Available in 2021
Course code



10 units


3000 level

Course handbook


Presents the pathophysiology of altered health states and their management including both pharmacological and non-pharmacological interventions. Specific diseases covered in this course include musculoskeletal conditions, rheumatology and pain management, including anaesthetics. The course considers aspects of pharmacy practice including a systematic review of prescription and non-prescription medications and Complementary and Alternate Medicines, which will address the quality use of medicines in the management of these conditions.

The course builds on student's existing knowledge and understanding of the physical pharmacy principles and provides students with an understanding of how these principles are applied to the preparation of dosage formulations used in pain management. The stability of these drug products and factors influencing the storage and shelf life of products is included in this course. The clinical application of patient controlled analgesia (PCA), syringe drivers and formulations for intrathecal and epidural drug administration will be discussed and expanded upon in this course.

Pharmacokinetic and pharmacodynamic considerations in conditions affecting the musculoskeletal system and pain management are covered including the pharmacokinetic principles underlying the use of anaesthetics.

Application of the knowledge developed in this course will be complemented by clinical skills training.

Availability2021 Course Timetables


  • Semester 2 - 2021

Learning outcomes

On successful completion of the course students will be able to:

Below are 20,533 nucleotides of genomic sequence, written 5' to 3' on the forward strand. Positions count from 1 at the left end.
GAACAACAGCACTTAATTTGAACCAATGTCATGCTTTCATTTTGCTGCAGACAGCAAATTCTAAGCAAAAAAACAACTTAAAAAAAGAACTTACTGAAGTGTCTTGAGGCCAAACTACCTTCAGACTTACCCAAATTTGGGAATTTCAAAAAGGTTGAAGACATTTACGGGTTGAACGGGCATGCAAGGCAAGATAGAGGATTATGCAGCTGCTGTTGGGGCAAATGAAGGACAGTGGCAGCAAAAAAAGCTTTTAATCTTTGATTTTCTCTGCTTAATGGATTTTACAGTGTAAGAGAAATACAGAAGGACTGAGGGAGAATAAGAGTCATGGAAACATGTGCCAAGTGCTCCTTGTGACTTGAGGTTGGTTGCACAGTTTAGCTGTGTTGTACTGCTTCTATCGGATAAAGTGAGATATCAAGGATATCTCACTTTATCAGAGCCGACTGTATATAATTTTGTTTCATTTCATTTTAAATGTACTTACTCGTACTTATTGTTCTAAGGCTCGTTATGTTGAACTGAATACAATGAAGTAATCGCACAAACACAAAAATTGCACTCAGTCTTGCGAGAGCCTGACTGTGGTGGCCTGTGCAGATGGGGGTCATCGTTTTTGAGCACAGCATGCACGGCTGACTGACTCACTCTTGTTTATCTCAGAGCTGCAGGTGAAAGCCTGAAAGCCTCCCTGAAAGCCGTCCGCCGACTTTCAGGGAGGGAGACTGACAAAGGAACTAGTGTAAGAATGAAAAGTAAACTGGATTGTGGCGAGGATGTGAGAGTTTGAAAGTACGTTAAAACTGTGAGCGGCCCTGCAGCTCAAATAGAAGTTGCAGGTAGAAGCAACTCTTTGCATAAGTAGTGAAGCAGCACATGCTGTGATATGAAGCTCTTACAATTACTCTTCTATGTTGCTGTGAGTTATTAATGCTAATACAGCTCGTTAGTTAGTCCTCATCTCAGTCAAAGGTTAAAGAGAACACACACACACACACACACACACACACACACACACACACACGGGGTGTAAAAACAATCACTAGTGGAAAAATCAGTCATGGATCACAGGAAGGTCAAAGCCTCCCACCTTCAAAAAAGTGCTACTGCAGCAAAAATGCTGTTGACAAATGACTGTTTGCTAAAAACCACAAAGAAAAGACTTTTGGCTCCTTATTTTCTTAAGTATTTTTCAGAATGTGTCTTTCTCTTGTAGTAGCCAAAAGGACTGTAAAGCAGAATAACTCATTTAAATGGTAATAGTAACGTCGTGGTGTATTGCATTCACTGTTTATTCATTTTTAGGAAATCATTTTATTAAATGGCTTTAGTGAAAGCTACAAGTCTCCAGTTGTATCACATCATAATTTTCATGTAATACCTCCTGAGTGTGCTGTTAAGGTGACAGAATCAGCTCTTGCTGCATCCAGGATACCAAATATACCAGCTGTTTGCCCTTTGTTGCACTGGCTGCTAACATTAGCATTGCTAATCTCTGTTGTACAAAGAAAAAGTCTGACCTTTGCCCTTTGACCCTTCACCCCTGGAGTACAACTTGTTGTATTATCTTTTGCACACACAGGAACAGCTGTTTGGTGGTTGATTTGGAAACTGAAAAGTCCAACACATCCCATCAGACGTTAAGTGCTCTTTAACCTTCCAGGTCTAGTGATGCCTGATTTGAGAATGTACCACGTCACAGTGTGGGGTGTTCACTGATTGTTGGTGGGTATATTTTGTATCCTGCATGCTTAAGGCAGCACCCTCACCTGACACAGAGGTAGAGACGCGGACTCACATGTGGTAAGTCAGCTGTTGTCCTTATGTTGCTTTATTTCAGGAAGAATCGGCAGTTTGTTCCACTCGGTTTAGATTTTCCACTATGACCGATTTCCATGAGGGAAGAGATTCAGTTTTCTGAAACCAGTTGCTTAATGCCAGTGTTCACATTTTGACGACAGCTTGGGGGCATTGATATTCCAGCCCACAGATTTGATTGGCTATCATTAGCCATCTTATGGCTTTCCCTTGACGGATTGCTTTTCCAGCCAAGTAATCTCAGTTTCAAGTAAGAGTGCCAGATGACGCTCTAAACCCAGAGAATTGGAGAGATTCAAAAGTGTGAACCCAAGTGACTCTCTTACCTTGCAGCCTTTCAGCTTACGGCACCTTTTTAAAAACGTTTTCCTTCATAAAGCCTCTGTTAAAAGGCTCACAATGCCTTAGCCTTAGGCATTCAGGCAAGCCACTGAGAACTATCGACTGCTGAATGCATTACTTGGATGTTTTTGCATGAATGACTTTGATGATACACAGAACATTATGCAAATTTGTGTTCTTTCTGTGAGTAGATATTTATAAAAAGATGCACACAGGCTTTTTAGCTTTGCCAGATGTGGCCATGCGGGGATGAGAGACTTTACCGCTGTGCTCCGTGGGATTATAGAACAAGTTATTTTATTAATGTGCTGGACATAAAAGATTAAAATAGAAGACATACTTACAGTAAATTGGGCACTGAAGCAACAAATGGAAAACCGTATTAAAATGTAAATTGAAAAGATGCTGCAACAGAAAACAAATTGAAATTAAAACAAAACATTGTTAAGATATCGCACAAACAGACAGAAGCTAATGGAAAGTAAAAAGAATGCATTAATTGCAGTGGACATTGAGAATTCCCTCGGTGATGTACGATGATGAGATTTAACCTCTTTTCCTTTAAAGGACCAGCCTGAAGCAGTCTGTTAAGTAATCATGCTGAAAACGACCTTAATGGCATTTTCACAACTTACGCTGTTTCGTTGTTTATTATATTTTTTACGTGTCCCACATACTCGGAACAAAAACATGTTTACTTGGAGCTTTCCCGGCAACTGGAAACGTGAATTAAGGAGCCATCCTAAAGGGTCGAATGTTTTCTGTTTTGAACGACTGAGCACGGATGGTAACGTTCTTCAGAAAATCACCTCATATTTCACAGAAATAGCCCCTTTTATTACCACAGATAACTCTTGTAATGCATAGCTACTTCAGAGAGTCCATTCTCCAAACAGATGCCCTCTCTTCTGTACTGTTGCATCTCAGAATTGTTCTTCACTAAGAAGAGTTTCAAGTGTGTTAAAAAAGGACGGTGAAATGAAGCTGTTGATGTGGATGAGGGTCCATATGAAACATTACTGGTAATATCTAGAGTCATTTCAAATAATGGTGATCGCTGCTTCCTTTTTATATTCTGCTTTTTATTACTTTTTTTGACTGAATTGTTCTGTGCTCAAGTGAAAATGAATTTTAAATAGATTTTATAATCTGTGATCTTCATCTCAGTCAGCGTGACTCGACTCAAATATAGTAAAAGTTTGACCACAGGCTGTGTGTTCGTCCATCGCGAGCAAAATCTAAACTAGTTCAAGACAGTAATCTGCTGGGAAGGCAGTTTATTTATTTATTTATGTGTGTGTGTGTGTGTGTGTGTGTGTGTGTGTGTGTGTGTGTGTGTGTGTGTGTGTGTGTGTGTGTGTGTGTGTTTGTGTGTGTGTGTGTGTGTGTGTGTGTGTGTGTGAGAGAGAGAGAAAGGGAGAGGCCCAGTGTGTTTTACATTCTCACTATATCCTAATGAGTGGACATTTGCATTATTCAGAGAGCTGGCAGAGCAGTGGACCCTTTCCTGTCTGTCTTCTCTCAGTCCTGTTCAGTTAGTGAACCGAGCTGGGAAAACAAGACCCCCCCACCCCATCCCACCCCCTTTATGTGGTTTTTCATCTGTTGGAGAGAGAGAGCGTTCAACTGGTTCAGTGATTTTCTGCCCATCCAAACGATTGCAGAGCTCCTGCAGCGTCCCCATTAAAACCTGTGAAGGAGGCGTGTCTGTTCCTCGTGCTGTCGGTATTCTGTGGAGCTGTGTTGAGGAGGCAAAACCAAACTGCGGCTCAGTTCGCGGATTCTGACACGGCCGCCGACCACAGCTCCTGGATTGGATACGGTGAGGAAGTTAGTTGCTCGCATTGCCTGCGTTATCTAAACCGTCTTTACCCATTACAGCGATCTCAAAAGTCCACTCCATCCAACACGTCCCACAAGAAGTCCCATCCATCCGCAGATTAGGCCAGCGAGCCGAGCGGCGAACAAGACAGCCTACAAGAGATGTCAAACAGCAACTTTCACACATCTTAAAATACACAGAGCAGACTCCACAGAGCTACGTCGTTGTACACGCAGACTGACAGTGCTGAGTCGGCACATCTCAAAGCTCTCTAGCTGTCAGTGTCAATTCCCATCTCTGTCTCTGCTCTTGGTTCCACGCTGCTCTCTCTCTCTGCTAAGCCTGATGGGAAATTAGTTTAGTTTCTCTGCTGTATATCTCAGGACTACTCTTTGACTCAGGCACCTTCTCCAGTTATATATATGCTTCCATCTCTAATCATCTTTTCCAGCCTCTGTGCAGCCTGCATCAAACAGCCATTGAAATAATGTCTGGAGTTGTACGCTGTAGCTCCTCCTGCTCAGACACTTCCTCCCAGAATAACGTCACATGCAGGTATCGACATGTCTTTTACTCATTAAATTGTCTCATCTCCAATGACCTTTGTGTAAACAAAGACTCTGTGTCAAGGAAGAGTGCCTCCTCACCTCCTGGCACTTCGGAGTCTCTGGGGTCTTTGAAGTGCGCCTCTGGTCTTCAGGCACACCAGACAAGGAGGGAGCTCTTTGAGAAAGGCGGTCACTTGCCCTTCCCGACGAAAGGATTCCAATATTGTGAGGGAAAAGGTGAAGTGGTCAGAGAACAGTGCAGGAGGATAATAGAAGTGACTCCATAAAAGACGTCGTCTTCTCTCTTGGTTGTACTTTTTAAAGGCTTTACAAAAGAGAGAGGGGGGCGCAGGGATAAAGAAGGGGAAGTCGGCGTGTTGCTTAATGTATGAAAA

1. Describe the pathophysiology and management of musculoskeletal conditions and pain.

2. Describe the use of anaesthetic agents in surgery and critical care.

3. Gain an understanding of the signs, symptoms and complications of infections such as osteomyelitis, septic arthritis, be aware of the pathogens involved, understand relevant diagnostic tests and be aware of first and second line infective therapy as well as non-pharmacological approaches to the management of these infections.

4. Describe the quality use of medicines' issues surrounding these therapeutic agents in the treatment of these conditions and continue to develop clinical skills and communication skills in the therapeutic management of these conditions.

5. Develop skills in the appropriate use of non-prescription products and advice on non-pharmacological treatment options in the management of these conditions.

6. Describe the formulation and manufacture of dosage formulations used in pain management and sterile drug products including formulations for epidural and intrathecal drug administration, syringe drivers and PCAs.

7. Describe the role of pharmacodynamics and pharmacokinetic factors that need to be considered in pain management including the pharmacokinetics of anaesthetics.

8. Understand the role of pharmacy in Sports Medicine and develop an understanding of the risks to the athlete and ethical implications surrounding the use of drugs in sport to enhance athletic performance.


1. This course will cover the pathophysiology, therapeutic treatment and pharmacy practice issues in the management of: